Whether it's the CIA, MI5, or the Nazi SS violating your rights and killing/imprisoning you

            There is a lot more to why we love Nazis, than the SS. And, of course, in reality neither CIA nor MI5 are anywhere close to them in the "killing/imprisoning

            • Whether it's the CIA, MI5, or the Nazi SS violating your rights and killing/imprisoning you

              There is a lot more to why we love Nazis, than the SS. And, of course, in reality neither CIA nor MI5 are anywhere close to them in the "killing/imprisoning" part, which you clumsily attempted to conflate with the amorphous "violating your rights".

              As far as the CIA/MI5 "not being anywhere close", in many areas I would disagree. In fact, in some areas they've exceeded the wildest dreams of all the dictators and tyrannies of the 20th century. With the widespread use of "Predator"-type weapons systems in the military and the push for domestic law enforcement use of drones, it seems only a matter of time before they exceed yet more past dreams of tyrants.

              And as

              • by mi ( 197448 )

                in some areas they've exceeded the wildest dreams of all the dictators and tyrannies

                "In some ways", maybe — because of the technology advances. But not in the killing/imprisoning part.

                As for the rest, I remind you of the Godwin's Law [killfile.org] once again... Farewell.

  • by bongey ( 974911 ) on Friday March 31, 2017 @02:34PM (#54153691)

    The key fact is it disguises the original malware writers in Chinese, Russian, Korean,Arabic and Farsi.
    Wikileaks Vault 7 Part 3 has released the CIA's Marble framework that is used the disguise the origin of malware. Specifically it is designed to " "[D]esigned to allow for flexible and easy-to-use obfuscation" as "string obfuscation algorithms (especially those that are unique) are often used to link malware to a specific developer or development shop."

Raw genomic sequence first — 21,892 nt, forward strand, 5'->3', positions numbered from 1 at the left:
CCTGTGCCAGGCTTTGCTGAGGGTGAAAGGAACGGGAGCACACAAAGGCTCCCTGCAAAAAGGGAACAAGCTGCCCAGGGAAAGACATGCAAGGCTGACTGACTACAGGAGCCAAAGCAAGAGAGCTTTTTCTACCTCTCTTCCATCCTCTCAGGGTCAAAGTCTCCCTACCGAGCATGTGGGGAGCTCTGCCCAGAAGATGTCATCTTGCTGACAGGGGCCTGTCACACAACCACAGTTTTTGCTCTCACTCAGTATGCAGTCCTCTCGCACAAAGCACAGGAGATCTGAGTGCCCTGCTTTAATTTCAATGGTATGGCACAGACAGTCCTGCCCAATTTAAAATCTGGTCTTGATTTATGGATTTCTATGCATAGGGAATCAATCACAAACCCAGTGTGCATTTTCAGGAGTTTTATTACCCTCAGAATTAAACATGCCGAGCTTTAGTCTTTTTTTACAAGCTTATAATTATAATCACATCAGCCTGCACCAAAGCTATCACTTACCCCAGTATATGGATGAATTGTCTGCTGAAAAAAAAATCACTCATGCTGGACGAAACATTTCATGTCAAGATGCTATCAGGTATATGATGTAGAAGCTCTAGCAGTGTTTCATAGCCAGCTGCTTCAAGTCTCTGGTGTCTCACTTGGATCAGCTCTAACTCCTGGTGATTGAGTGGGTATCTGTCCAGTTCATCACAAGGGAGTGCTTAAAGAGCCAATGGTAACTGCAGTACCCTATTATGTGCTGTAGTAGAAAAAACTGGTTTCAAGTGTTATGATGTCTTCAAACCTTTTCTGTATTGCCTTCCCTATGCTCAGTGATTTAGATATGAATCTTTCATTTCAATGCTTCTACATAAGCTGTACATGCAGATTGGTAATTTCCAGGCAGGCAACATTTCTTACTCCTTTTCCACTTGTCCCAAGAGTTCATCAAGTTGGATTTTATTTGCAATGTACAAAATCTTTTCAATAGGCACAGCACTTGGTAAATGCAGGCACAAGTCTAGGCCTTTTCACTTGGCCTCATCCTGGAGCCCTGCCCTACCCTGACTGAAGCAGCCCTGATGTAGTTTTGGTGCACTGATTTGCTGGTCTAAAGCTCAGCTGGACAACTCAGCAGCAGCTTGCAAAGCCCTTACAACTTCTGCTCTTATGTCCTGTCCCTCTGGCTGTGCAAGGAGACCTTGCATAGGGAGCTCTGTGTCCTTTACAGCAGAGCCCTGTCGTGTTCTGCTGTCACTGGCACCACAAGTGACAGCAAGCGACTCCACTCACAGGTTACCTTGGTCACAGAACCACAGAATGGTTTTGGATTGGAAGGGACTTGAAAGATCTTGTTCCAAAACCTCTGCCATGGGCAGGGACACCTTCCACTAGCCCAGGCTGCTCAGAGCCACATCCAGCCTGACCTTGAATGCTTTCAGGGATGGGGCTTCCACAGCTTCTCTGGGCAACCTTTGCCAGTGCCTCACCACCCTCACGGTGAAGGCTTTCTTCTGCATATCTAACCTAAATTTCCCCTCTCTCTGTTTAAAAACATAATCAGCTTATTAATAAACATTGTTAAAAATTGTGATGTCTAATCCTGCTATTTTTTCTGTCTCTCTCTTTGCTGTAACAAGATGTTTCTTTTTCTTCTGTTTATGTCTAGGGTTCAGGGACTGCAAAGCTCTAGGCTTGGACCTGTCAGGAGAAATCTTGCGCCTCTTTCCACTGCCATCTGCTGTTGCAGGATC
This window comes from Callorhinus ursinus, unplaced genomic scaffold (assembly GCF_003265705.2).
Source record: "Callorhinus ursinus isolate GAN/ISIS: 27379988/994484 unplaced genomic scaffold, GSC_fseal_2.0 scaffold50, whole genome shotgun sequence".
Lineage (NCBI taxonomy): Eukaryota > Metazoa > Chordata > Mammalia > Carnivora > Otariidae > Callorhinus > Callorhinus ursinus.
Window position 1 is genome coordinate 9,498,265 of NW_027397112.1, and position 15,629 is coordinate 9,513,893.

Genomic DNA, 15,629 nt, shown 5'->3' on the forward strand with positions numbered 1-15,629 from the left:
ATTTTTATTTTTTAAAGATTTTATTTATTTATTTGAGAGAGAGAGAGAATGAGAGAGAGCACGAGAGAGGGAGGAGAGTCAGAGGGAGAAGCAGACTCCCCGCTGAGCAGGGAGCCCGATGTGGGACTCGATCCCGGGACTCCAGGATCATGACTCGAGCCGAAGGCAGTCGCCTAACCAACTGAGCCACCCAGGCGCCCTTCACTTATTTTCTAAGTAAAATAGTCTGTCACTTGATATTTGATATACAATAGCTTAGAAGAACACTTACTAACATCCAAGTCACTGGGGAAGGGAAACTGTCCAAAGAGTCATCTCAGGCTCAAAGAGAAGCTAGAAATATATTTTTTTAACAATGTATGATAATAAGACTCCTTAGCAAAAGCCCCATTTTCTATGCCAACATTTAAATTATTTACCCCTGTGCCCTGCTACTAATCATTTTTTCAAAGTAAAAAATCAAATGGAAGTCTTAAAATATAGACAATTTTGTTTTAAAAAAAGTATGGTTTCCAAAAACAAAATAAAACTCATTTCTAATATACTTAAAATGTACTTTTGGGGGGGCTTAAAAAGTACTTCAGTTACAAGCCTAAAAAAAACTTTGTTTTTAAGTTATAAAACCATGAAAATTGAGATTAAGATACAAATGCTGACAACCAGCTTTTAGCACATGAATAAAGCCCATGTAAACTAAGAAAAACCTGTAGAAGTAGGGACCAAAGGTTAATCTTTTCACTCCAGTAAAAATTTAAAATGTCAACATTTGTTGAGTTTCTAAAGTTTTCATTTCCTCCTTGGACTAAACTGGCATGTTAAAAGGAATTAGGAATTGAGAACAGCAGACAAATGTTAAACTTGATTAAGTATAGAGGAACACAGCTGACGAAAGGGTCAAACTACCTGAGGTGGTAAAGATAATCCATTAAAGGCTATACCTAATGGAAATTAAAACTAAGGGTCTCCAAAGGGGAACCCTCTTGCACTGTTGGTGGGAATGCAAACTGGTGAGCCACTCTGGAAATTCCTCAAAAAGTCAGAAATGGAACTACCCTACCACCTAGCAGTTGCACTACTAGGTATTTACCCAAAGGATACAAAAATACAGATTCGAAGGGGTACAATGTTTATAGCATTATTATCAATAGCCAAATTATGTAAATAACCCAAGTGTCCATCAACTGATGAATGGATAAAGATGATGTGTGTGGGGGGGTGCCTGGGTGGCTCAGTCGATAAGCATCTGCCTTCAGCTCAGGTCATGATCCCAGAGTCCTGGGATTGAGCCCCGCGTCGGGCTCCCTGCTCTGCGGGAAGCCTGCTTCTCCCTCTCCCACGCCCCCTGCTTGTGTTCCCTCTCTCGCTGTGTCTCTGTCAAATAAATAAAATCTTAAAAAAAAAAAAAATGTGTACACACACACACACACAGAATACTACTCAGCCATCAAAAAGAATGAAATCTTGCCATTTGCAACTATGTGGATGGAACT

https://slashdot.org/submissio... [slashdot.org]

    Brings up a key point if the CIA does this, other countries do the same thing.
    Do you really think Russia would sprinkle their hacked documents with Fancy Bear and Cozy Bear?

    • by AHuxley ( 892839 )
      Yes the CIA could change the code litter. A later gov or private sector investigation would find the code litter of another nation as talking point.
  • How dastardly! These CIA hackers wrote a program that takes the "Copyright 2011 CIA" strings in executables and replaces them with Chinese copyright notices!

    On the other hand, it's nice that the CIA was putting origin-identifying strings into the binaries in the first place (so they exist to be removed or changed). If I were running a spy agency, I'm not sure I would have thought to do that.

  • Could the source code reverse a method? A good tech journalist could then look back over past events and uncloak past cold litter discoveries?
  • Why aren't people paying attention? Wikileaks summaries are always just propaganda, intentionally misleading to work up conspiracy theorists. It's clever though, it's based on half-truths, but it's generally nothing in the end. They look over their info for weeks to write their summary, then dump a huge amount of info that no one can reasonably read quickly, so the media just publishes the Wikileaks summary.

    Just wait a few days, the truth will come out to be something extremely boring. Ah, but who follo

fortune: not found

Working...